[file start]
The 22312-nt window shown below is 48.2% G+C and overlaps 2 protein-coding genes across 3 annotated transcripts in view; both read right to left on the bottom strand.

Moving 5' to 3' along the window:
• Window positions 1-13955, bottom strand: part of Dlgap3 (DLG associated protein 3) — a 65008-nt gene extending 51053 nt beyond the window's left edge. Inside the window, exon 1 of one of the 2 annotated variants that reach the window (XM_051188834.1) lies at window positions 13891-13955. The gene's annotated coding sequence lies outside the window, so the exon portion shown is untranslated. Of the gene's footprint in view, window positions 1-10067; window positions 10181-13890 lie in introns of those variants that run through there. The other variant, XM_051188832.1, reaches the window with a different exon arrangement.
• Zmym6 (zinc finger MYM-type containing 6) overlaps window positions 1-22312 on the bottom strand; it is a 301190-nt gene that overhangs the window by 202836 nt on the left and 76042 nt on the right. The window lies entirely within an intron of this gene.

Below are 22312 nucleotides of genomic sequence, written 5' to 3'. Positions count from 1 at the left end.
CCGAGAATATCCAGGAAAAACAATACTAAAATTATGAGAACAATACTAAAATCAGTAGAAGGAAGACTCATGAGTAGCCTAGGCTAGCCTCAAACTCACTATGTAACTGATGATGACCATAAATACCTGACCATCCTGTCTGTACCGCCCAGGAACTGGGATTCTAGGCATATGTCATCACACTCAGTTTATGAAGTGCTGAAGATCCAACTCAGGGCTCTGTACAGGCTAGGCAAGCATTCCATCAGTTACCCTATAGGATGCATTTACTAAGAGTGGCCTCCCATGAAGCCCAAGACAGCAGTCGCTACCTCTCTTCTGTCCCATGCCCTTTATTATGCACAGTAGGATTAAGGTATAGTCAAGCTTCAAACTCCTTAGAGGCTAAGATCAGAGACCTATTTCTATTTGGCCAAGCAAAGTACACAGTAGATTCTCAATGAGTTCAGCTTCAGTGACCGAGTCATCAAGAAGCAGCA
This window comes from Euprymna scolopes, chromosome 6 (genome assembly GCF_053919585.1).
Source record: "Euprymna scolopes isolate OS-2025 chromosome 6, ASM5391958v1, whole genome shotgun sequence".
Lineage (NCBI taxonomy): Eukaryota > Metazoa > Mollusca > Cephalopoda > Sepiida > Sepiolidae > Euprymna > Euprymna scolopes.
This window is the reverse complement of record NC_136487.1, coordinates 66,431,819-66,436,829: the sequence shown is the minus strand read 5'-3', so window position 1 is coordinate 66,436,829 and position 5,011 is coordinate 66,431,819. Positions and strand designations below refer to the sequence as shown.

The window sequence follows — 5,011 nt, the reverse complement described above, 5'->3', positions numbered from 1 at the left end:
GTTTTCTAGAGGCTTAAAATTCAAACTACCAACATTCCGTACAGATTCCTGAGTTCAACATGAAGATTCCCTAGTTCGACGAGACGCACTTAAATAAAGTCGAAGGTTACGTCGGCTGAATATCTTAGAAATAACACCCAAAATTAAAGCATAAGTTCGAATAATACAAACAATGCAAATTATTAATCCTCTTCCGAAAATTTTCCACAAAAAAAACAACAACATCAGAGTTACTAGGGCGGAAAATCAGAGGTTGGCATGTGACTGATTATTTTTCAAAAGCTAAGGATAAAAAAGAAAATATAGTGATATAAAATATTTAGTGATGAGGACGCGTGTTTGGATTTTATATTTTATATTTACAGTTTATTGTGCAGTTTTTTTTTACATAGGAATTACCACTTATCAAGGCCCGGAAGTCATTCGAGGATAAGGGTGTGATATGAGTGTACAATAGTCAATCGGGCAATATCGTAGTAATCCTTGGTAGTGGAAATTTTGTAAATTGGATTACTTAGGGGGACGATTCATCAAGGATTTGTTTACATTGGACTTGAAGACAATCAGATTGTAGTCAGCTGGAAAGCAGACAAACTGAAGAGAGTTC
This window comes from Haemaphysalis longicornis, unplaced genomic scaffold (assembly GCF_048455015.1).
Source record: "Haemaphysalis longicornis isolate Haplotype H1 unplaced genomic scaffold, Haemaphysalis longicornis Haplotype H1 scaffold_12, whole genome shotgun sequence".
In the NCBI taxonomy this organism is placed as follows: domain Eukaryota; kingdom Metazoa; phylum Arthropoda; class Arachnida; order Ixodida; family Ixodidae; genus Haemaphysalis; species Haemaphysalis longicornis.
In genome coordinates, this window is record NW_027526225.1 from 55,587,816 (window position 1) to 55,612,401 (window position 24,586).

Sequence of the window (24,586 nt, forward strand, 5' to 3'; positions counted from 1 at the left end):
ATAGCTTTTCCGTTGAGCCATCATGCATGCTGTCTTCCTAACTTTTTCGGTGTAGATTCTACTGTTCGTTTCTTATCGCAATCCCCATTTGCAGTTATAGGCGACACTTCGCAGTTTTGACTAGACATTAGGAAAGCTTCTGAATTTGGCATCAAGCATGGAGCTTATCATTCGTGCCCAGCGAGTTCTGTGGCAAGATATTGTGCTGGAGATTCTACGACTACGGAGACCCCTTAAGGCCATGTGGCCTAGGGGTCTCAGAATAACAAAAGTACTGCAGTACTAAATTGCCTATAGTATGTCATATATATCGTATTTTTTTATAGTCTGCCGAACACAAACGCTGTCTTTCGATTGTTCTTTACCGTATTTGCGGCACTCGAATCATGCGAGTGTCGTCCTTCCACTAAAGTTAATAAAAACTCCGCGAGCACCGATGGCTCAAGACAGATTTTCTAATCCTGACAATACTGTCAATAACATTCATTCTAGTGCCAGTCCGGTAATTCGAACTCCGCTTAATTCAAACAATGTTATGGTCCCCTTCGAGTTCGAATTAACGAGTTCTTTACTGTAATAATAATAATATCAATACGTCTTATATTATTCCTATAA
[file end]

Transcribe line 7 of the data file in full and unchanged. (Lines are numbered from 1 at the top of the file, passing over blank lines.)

This window comes from Euprymna scolopes, chromosome 6 (genome assembly GCF_053919585.1).